SameSite Cookies Chrome 80
Cookies are one of the methods available for adding persistent state to websites. Over the years their capabilities have grown and evolved. Browsers (specifically Chrome) are changing their behavior to enforce more privacy-preserving defaults and this will be enforced as part of Chrome 80.
The Chrome SameSite changes will not affect the functionality of either the monitoring tag, or the secure storage mechanism of the unified window.
There are two incoming features that will be enabled by default in Chrome 80.
To provide safeguards around when cookies are sent across sites so that users are protected, Google plans to add support for an IETF standard called SameSite, which requires web developers to manage cookies with the SameSite attribute component in the Set-Cookie header.
There are three different values that can be passed into the SameSite attribute: Secure, Lax, or None.
Cookies with this setting can be accessed only when visiting the domain on which it was initially set. In other words, Strict completely blocks the cookie from being used across sites. This option would be best for applications that require high security, such as banks.
Cookies with this setting are sent only on same-site requests or top-level navigation with non-idempotent HTTP requests, like HTTP GET. Therefore, this option would be used if the cookie can be used by third-parties, but with an added security benefit that protects users from being victimized by CSRF attacks.
"None" are used for cross-domain requests.
- Cookies default to SameSite=Lax When set, all cookies that don’t specify the SameSite attribute will automatically be forced to use SameSite = Lax.
Until now, cookies without the SameSite attribute were treated as SameSite=None (meaning cross-domain), and are now being treated as SameSite=Lax
- Reject insecure SameSite=None cookies Cookies will need to explicitly declare 'SameSite=None; Secure' to be allowed cross domain. Secure is it's own flag and needs to be specified. Even if the requests are only done via HTTPS, if the cookies doesn't specify the Secure flag - it will be blocked if it's SameSite=None.
These flags can be turned on optionally at the moment - but once this change rolls out they will be on by default (and can't be turned back off)
The first feature ensures that Cookies that do not explicitly set the SameSite attribute are given a “Lax” setting by default.
As described above, this means that this cookie can only be used for same site requests, or for GET cross site requests.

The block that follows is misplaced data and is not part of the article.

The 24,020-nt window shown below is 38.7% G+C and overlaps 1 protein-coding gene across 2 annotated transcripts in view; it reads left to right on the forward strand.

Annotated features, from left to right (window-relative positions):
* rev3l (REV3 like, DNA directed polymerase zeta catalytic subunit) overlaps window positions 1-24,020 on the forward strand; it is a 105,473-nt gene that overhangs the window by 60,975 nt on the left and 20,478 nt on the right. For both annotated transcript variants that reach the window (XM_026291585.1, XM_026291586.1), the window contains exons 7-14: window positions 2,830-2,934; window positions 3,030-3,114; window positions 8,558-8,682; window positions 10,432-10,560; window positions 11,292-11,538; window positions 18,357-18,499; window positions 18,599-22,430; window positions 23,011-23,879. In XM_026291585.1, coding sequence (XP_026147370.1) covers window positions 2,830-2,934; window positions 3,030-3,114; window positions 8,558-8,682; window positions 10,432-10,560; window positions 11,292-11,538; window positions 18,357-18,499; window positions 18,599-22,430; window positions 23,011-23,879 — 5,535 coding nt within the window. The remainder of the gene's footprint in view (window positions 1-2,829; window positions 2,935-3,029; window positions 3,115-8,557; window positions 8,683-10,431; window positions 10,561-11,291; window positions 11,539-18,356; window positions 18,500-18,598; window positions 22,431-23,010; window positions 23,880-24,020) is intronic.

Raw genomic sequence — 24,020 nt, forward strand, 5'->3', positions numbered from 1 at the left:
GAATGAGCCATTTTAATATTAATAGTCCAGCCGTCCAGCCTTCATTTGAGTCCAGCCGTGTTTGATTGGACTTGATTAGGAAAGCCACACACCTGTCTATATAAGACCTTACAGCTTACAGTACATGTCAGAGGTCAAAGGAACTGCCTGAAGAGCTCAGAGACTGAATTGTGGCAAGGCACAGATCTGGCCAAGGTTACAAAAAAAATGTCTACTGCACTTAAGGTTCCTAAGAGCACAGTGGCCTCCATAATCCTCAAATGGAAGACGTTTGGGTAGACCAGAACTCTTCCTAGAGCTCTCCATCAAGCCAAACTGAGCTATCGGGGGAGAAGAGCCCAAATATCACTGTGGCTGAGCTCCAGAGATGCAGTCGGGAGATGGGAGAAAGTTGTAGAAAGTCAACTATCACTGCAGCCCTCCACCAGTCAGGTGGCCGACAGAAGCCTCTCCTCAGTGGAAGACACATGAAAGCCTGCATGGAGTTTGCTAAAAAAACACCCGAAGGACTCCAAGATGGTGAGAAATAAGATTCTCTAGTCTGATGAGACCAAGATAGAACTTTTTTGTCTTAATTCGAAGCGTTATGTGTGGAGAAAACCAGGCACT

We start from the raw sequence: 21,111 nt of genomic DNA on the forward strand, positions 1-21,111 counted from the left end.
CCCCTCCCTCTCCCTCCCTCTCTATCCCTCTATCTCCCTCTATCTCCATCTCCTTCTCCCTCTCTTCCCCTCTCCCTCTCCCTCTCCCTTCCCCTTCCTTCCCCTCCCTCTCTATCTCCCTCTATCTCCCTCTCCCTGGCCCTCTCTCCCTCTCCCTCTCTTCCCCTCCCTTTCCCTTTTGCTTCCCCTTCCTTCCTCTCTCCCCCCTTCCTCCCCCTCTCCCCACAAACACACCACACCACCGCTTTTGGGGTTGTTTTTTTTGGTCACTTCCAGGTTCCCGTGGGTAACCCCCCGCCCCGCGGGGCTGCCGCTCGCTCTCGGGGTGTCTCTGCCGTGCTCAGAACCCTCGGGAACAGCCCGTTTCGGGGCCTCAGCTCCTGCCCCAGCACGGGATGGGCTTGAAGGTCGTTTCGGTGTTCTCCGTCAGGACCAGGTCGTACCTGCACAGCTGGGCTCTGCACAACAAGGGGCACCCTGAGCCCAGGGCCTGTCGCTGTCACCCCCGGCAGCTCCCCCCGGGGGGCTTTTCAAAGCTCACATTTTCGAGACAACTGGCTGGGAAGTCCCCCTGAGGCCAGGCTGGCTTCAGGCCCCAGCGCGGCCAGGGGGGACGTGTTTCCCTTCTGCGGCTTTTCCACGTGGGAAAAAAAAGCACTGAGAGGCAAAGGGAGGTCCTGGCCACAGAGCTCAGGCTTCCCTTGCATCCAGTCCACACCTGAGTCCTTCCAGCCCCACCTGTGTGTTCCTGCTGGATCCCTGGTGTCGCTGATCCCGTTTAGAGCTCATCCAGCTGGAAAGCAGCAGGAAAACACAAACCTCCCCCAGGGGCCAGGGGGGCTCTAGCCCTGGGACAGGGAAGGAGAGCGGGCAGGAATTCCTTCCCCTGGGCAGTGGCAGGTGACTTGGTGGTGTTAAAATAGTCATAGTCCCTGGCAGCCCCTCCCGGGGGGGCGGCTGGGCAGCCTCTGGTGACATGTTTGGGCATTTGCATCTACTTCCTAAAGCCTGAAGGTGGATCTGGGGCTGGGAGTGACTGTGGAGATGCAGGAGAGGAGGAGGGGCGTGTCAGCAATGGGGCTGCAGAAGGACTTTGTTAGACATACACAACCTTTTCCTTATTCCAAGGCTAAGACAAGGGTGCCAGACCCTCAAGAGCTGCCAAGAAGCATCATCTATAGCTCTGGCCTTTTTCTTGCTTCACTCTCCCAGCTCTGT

These cookies are only ever used by SMT and only ever by the LP domain. There are no restrictions on same site usage, hence no issues with functionality.
The second feature ensures that Cookies without SameSite attribute sent are only communicated in HTTPS.
LivePerson enforces HTTPS on the monitoring APIs, which means that there is no impact with this setting either, as the Cookie is never set over HTTP.
Unified Window is entirely unaffected by this change due to the implementation of the SecureStorage API in the Unified Window.
In short, the Unified Window implements an iframe to a static LivePerson domain in order to achieve history and state storage.
This means that in 3 out of 4 cases, cookies are not even used for storage. In the last case the cookies are first party, and set in the scope of the iframe to the LivePerson domain.
The Chrome SameSite changes will not affect the functionality of either the monitoring tag, or the secure storage mechanism of the unified window. It is, however, advisable to set cookies created for monitoring with SameSite=None; Secure
This is because in both cases, LivePerson is only dealing with 1st party cookies. The Chrome functionality’s purpose is to lock down the current usage of insecure 3rd party cookies.
The only remaining consideration is our alignment to the standard that Google is imposing. LivePerson & their Brands are at no increased risk compared to today if LivePerson chooses not to align to this standard. To remove the browser Warnings, the SameSite attribute is expected to be added to relevant services shortly after the Chrome features are rolled out, once the farm freeze has been lifted.
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